First I saw a bunch of trucks. Yesterday I asked the producer where exactly I might find this location; like, would I need an apartment number? And he laughed at me, because, no, I could just look for the trucks.
Here is me meeting the director, Aram Rappaport, for the first time without a Skype connection. I am grinning like a kid on Christmas morning because of all the trucks. And the people carrying stuff. And the trailers with names on the doors that say SCAT and SIX* and SNEAKY PETE.
Inside the building, four rooms were dressed as Scat & Sneaky Pete’s apartment and the rest were for monitors and thick cables and busy people and electrical equipment worth more than my house. It was so authentic I didn’t realize this at first. I don’t know what I thought; maybe that we were passing through someone’s disheveled bedroom en route to the warehouse with the wooden sets. But then it was gently explained to me.
When writing, I tend not to imagine physical details very precisely. I get a strong feeling for personalities and emotions, but what stuff looks like, that doesn’t really bother me. Here were those vague, floating impressions given weight and detail. It was freaking amazing.
Here I am in Scat & Sneaky Pete’s living room.
A lot of people were very busy carrying stuff and testing things and then filming began. I watched this on a monitor in another room, with a set of headphones to hear what people were saying. It was without doubt the most surreal experience of my life. I’m not sure I can explain this any better than to simply say that a whole bunch of highly talented people began to recreate with astonishing fidelity stuff I once dreamed up. It was hard to shake the feeling that they were doing it just for my personal benefit. Like I had a terminal illness and this was my Make-A-Wish. The very first scene filmed was the one where Scat bursts into Sneaky Pete’s bedroom and says, “I have an idea.” I guess this was chosen for sensible logistical reasons, but, boy, was it eerily perfect.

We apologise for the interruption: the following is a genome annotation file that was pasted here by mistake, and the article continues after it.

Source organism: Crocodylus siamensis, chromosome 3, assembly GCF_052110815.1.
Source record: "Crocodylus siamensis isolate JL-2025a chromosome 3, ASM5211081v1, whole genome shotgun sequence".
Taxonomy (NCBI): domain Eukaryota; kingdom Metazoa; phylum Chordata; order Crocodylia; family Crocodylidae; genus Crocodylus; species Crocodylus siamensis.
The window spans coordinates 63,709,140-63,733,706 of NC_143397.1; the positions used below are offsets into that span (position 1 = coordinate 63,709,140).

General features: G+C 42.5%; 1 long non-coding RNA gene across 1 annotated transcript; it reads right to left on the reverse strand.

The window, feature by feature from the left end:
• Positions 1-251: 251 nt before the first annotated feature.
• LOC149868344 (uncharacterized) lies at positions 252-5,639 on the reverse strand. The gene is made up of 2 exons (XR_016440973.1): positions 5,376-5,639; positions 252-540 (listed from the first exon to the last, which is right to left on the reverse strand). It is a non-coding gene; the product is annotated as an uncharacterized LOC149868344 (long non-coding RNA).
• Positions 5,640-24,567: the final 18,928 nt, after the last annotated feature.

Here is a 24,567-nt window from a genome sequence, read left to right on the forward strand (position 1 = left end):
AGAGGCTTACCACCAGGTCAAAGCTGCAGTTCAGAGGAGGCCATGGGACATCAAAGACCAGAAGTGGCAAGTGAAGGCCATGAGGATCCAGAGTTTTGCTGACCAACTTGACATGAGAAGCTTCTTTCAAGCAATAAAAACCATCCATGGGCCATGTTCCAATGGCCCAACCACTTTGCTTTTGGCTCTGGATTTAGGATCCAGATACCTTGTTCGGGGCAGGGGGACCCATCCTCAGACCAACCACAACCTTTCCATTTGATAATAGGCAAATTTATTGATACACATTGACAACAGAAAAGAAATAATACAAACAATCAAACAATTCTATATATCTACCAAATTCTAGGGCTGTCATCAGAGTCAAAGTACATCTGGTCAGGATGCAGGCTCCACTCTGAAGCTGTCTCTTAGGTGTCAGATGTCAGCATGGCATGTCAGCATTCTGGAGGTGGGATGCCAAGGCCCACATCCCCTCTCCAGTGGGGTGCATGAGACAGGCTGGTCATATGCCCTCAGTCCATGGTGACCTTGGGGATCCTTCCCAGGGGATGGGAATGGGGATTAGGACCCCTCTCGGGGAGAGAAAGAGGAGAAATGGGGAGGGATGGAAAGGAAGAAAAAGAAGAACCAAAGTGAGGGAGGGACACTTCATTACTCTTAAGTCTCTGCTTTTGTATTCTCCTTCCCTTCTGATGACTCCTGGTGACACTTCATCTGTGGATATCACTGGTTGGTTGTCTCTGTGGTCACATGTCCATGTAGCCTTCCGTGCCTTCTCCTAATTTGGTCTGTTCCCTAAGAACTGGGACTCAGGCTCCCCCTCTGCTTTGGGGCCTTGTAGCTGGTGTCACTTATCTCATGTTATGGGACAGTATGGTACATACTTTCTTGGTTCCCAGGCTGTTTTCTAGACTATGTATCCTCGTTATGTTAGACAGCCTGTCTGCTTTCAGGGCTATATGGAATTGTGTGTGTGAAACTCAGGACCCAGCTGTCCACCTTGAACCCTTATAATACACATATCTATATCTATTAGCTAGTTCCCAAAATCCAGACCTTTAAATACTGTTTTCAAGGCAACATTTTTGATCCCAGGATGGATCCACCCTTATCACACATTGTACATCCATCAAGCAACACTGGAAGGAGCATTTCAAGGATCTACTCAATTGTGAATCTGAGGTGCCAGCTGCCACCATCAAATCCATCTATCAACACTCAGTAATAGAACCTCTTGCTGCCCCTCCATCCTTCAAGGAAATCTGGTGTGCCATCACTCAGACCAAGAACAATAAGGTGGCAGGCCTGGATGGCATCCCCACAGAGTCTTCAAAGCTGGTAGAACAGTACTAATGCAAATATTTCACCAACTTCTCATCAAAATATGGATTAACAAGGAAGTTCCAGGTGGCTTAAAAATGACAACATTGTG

It was also my first look at Shiloh Fernandez, outside of “Red Riding Hood” trailers, and holy hell, he is wonderful. He said lines and they magically became way better than they sounded in my head. He was Scat sprung to life. (People call him “Scat” even when he’s not acting, which reinforced my feeling that I had invented him.)
Sneaky Pete is different, because in the book he’s Asian and in the film he’s Kellan Lutz. He has the silent shtick but for different reasons, so he’s more like a new character, rather than a hallucination made material. Throughout the day I felt this difference between stuff that was different from the book, which was merely fearsomely cool, and stuff that was the same as the book, which was like having my brain excavated.
I have a lot more respect for actors than I did twelve hours ago. They deliver a line with the exact same feeling ten times in an hour while being bombarded with instructions on where to stand and exactly how far to lean forward and can you do that with your left hand instead of your right and by the way the entire crew is waiting for you to get this exactly right so no pressure. It makes me feel like a chump because when I get tired or lose interest during my job, I just go get a snack or check my email.
I have more respect for the sheer volume of time and talent that is poured into creating a few seconds of good cinema. It seems kind of appalling to me now that I can dash off a couple lines with no regard for lighting or sound or framing or whether the camera operator’s knees can actually bend that way. (The camera operator is basically a circus strongman wearing a Transformer. The physical demands of what this guy does for ten or twelve hours in a day I cannot comprehend.) So much of what I do I actually leave up to you, the reader. A film needs to fill all that in, so around my words people are pouring in new ideas, making it expand as it solidifies.
At the end of the day, I met Shiloh and Kellan and found them to be incredibly friendly and charming. I feel so grateful to these guys for not sucking. I should probably think of a better way to express that. What I mean is: you know when you have an awesome dream and you try to explain it to someone? And as it’s coming out of your mouth you realize this actually sounds incredibly lame. These guys are making the dream sound awesome.
I seriously can’t shake the feeling that I’m talking to Scat.
Tomorrow there’s the first scene with 6, played by Amber Heard, which I can’t wait to see because 6 is very dear to me and god help Amber if she screws this up. Actually I’m just really excited. I’ve had a few sleepless nights about how this is going to turn out but now I’m blissing. It won’t be just like how I imagined, of course, or an exact reproduction of the book; neither of those would make good movies. Instead there is a spirit here that feels exactly like what I was trying to capture almost 15 years ago, and a bunch of incredibly dedicated, smart people from the director down working harder than I ever have to make it happen.
(* “Six” is wrong, of course. It’s 6, the number. I pointed that out to the the producer, trying to be funny, and he assured me it would be fixed as soon as possible, but maybe not right away because everyone was so busy. So then I felt like an asshole.)